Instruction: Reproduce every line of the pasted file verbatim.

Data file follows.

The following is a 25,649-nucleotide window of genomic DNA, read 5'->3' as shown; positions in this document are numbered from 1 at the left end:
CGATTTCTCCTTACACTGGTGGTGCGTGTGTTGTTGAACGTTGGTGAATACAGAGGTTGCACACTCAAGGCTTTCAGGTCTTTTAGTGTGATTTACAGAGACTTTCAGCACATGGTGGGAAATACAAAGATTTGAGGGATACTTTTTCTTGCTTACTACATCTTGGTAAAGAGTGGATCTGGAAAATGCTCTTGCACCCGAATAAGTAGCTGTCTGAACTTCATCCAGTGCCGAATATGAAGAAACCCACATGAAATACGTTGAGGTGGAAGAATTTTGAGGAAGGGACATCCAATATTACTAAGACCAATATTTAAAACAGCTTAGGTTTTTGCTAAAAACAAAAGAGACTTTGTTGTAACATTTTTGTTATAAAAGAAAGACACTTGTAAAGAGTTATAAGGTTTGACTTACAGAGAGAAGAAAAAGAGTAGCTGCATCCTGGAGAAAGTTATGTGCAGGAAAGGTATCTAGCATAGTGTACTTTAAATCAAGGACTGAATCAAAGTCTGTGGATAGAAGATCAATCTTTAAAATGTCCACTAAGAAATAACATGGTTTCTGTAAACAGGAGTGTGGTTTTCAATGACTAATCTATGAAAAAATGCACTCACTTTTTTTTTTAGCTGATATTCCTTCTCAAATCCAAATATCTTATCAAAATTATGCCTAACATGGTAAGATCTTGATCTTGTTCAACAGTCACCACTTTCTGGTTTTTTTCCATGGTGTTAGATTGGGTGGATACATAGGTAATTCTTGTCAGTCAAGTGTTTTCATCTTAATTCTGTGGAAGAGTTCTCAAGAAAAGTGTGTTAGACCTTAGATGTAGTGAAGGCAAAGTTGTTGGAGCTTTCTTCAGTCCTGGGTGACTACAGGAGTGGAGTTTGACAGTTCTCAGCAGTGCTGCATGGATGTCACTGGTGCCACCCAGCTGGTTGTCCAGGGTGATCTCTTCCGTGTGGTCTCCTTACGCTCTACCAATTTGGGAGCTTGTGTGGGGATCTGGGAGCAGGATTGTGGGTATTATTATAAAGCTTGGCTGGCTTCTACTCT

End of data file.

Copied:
The following is a 25,649-nucleotide window of genomic DNA, read 5'->3' as shown; positions in this document are numbered from 1 at the left end:
CGATTTCTCCTTACACTGGTGGTGCGTGTGTTGTTGAACGTTGGTGAATACAGAGGTTGCACACTCAAGGCTTTCAGGTCTTTTAGTGTGATTTACAGAGACTTTCAGCACATGGTGGGAAATACAAAGATTTGAGGGATACTTTTTCTTGCTTACTACATCTTGGTAAAGAGTGGATCTGGAAAATGCTCTTGCACCCGAATAAGTAGCTGTCTGAACTTCATCCAGTGCCGAATATGAAGAAACCCACATGAAATACGTTGAGGTGGAAGAATTTTGAGGAAGGGACATCCAATATTACTAAGACCAATATTTAAAACAGCTTAGGTTTTTGCTAAAAACAAAAGAGACTTTGTTGTAACATTTTTGTTATAAAAGAAAGACACTTGTAAAGAGTTATAAGGTTTGACTTACAGAGAGAAGAAAAAGAGTAGCTGCATCCTGGAGAAAGTTATGTGCAGGAAAGGTATCTAGCATAGTGTACTTTAAATCAAGGACTGAATCAAAGTCTGTGGATAGAAGATCAATCTTTAAAATGTCCACTAAGAAATAACATGGTTTCTGTAAACAGGAGTGTGGTTTTCAATGACTAATCTATGAAAAAATGCACTCACTTTTTTTTTTAGCTGATATTCCTTCTCAAATCCAAATATCTTATCAAAATTATGCCTAACATGGTAAGATCTTGATCTTGTTCAACAGTCACCACTTTCTGGTTTTTTTCCATGGTGTTAGATTGGGTGGATACATAGGTAATTCTTGTCAGTCAAGTGTTTTCATCTTAATTCTGTGGAAGAGTTCTCAAGAAAAGTGTGTTAGACCTTAGATGTAGTGAAGGCAAAGTTGTTGGAGCTTTCTTCAGTCCTGGGTGACTACAGGAGTGGAGTTTGACAGTTCTCAGCAGTGCTGCATGGATGTCACTGGTGCCACCCAGCTGGTTGTCCAGGGTGATCTCTTCCGTGTGGTCTCCTTACGCTCTACCAATTTGGGAGCTTGTGTGGGGATCTGGGAGCAGGATTGTGGGTATTATTATAAAGCTTGGCTGGCTTCTACTCT